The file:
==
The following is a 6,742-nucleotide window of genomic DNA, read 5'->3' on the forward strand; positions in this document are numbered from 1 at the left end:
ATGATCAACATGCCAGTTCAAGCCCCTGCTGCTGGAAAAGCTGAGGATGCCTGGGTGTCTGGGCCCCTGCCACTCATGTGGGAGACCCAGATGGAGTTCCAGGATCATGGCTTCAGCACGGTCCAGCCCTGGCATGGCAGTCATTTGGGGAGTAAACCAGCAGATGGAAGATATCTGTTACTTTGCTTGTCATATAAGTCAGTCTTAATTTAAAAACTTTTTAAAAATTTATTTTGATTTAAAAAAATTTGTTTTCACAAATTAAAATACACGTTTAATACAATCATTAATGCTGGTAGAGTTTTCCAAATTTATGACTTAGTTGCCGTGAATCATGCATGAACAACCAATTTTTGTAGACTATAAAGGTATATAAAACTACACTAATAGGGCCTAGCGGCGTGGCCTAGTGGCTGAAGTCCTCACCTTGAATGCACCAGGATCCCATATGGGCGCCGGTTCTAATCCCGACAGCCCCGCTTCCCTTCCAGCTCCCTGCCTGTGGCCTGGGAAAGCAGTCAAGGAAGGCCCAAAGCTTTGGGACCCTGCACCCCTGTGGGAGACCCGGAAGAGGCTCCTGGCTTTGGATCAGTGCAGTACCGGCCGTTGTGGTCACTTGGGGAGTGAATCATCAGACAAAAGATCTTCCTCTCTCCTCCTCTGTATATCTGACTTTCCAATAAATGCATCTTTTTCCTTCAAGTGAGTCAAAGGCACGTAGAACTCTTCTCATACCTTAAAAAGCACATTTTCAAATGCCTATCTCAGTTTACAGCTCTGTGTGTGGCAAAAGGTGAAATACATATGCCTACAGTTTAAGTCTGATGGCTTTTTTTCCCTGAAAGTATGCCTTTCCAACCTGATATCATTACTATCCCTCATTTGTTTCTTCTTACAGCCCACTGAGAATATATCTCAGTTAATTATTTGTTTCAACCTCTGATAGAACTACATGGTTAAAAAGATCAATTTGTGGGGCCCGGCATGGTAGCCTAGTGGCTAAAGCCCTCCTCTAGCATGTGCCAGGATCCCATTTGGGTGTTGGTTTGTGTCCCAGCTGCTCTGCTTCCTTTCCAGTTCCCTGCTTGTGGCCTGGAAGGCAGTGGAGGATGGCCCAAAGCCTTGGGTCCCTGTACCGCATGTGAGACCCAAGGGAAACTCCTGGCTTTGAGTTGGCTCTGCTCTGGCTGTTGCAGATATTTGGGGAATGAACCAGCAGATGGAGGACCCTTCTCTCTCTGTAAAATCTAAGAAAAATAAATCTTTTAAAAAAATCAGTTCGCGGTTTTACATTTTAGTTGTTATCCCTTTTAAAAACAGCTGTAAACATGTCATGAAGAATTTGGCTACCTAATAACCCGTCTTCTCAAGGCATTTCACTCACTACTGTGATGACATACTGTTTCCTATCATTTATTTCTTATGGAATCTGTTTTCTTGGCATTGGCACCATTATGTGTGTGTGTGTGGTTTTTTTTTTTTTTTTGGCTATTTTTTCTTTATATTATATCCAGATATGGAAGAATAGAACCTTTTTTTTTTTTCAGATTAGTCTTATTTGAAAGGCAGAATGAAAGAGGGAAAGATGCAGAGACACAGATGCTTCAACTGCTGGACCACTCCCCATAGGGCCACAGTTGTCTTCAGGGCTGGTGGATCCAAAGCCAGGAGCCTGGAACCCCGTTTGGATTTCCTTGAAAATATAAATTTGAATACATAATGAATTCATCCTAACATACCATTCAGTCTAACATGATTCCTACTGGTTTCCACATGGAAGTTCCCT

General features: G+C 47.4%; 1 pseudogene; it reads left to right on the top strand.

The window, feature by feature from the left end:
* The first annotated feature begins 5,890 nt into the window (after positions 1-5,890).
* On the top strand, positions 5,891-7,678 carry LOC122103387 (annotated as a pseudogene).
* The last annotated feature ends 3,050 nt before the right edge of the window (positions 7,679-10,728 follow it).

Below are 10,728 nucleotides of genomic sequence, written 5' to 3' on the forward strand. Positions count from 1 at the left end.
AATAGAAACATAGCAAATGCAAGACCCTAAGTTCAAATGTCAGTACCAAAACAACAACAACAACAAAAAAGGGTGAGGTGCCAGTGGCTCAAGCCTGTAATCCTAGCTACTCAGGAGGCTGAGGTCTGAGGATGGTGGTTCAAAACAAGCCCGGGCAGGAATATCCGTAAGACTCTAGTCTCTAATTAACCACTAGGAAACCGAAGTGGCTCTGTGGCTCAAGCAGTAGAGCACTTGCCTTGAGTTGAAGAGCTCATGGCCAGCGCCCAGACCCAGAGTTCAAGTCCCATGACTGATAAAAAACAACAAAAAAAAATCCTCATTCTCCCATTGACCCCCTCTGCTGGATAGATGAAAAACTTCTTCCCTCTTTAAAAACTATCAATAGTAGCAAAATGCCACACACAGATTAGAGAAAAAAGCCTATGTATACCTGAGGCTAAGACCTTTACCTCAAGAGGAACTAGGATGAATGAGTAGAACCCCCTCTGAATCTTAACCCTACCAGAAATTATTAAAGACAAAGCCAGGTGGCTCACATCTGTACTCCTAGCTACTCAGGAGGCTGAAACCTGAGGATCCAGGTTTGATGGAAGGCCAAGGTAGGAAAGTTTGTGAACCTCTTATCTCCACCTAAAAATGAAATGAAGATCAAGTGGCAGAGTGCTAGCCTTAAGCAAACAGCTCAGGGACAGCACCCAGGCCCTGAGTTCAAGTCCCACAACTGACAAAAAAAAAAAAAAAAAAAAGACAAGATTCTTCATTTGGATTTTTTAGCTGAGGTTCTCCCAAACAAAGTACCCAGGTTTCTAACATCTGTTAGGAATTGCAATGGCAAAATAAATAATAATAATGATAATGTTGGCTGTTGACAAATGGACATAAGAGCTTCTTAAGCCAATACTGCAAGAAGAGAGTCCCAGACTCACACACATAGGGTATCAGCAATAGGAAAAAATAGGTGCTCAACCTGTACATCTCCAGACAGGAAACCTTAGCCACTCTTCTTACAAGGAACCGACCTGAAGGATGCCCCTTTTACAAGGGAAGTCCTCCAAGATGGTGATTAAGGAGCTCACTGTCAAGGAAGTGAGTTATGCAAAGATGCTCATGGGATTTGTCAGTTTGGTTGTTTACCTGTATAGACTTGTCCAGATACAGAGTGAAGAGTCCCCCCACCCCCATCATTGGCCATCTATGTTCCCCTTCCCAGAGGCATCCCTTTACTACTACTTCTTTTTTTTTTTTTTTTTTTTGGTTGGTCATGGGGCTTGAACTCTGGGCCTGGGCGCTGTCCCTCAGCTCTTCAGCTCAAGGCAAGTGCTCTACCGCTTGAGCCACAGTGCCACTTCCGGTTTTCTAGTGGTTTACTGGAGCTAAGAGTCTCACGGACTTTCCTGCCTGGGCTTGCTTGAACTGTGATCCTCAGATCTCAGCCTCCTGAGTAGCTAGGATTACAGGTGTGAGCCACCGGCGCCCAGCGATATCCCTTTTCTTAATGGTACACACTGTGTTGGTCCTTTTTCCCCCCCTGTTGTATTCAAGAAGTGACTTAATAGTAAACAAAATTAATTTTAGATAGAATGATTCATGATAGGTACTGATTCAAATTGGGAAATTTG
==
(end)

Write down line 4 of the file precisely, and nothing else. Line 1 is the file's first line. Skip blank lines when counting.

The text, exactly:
The window, feature by feature from the left end: